Calling cards, also called visiting cards, visiting tickets, or compliments cards, originated in their paper and ink form in France in the 18th century and their popularity quickly spread across Europe, and the United Kingdom. During the 19th and early 20th centuries, they became an indispensable accessory to fashionable, upper class life in the eastern United States as well.
Card styles evolved over time, reflecting changing tastes and sensibilities. These four cards, bordered with small holes through which a ribbon can be threaded, are examples of the large, ornate varieties popular in the 1880’s. Each is 3 ¾”x 2 ¼”. One has its ribbon in place. The cards are all “hidden name” cards with large embossed scraps that lift to reveal the caller’s name in a dramatic Spencerian font. Three scraps still lift to reveal the caller--Mary E. Terter, Merlie E. Sissen, and Ida M. Doty, whose hometown, Tinmouth Vt, is inked below her name. One scrap of birds in a nest is pasted down.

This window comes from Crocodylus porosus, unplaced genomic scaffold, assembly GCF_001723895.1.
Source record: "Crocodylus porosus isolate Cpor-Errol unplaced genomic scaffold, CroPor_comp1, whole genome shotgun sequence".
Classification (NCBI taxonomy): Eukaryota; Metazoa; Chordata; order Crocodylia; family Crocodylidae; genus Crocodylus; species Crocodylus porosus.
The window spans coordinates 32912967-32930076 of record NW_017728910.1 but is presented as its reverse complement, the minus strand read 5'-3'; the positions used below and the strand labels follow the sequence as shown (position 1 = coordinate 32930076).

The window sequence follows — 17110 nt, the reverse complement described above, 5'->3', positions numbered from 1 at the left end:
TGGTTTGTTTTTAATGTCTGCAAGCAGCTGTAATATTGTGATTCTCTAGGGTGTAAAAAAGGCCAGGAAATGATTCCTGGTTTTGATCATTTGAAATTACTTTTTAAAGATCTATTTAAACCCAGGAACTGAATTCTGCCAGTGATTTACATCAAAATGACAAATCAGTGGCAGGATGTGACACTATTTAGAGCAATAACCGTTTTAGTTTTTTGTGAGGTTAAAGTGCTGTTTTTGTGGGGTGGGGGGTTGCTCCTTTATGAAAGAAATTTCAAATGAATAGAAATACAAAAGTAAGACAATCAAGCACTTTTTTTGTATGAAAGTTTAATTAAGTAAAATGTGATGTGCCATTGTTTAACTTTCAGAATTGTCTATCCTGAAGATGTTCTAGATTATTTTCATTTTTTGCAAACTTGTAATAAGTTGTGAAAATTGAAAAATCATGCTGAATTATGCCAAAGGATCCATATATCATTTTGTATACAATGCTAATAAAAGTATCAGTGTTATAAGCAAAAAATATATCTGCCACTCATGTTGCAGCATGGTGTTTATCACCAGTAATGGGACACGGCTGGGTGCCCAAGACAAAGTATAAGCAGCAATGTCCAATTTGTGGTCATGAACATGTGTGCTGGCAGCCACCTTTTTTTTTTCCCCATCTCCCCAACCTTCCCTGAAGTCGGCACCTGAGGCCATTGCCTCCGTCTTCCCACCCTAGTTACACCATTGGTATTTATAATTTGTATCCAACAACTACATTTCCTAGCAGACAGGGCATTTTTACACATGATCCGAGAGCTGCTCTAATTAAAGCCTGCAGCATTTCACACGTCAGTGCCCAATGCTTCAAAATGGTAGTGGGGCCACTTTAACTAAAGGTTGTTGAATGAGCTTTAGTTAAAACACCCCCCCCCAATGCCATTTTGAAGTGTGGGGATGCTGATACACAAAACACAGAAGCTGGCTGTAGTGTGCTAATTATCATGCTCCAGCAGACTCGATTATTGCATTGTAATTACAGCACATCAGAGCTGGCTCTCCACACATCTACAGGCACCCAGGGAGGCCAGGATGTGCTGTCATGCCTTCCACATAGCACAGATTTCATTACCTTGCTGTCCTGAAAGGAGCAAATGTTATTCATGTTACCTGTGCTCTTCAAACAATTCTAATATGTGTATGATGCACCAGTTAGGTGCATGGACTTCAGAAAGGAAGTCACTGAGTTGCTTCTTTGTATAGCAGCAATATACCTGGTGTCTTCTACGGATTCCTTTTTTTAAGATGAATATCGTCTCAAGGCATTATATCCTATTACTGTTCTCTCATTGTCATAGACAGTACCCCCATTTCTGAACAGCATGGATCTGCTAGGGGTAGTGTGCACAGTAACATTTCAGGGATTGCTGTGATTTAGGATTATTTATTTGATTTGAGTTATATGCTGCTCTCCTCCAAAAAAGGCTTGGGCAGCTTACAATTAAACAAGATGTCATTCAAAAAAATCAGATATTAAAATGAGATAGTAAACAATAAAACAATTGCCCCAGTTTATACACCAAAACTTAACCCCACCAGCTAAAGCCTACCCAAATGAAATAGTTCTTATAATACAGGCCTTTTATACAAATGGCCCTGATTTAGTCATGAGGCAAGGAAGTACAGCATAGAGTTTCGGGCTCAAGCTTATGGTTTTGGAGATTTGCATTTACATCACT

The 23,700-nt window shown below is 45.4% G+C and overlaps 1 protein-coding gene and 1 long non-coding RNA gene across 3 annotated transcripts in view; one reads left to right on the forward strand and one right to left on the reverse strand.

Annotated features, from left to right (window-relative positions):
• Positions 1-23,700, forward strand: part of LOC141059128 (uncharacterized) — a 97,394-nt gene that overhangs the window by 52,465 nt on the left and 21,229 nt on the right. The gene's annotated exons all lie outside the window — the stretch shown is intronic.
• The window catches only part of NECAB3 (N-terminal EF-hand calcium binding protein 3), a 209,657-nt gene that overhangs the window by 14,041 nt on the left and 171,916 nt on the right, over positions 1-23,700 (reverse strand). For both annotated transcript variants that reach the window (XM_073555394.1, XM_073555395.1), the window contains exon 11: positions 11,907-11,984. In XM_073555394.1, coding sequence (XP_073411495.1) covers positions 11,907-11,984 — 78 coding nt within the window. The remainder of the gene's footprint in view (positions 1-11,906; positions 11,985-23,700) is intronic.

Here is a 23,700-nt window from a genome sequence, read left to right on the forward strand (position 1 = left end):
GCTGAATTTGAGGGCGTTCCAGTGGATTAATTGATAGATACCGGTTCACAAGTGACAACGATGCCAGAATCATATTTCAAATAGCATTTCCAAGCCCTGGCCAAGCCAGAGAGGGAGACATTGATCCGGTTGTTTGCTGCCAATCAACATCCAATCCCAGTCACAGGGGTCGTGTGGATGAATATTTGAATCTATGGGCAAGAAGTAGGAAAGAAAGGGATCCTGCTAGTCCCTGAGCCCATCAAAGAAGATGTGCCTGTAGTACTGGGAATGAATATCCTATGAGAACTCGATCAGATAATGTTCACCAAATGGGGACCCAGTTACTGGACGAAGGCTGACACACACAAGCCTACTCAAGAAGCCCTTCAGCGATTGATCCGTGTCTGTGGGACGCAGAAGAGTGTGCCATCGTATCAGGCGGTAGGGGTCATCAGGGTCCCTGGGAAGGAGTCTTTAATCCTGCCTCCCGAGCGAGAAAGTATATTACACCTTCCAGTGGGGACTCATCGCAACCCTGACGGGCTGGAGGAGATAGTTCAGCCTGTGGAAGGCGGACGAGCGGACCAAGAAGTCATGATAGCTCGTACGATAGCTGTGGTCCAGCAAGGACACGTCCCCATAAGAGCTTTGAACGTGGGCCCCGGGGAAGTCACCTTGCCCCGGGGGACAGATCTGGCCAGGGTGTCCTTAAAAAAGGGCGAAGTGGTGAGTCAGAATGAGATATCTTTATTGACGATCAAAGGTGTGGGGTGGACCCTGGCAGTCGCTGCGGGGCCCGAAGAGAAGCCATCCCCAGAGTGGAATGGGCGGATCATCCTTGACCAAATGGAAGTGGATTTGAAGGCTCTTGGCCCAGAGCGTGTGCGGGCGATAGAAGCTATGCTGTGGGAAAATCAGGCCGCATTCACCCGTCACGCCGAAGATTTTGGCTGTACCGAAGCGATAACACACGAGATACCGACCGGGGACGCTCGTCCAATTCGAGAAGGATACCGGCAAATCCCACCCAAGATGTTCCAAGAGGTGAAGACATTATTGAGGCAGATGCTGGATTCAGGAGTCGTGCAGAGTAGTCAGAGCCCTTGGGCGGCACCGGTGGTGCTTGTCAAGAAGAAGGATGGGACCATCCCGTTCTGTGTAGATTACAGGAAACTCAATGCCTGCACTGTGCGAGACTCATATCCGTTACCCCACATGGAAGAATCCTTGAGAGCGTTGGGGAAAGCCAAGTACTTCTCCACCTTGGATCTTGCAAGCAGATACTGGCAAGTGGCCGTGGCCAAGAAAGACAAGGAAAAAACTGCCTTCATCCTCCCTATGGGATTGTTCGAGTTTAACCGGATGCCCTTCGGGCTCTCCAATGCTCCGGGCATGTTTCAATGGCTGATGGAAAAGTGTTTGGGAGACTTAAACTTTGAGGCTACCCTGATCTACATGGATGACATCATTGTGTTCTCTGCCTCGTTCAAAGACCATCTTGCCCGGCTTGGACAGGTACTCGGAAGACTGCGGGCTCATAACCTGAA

The cards are in very good condition. As noted above, one scrap is glued. Please examine the photos and email me if you have any questions.
While you are here, do enjoy the other pieces of ephemera that I have available at this time.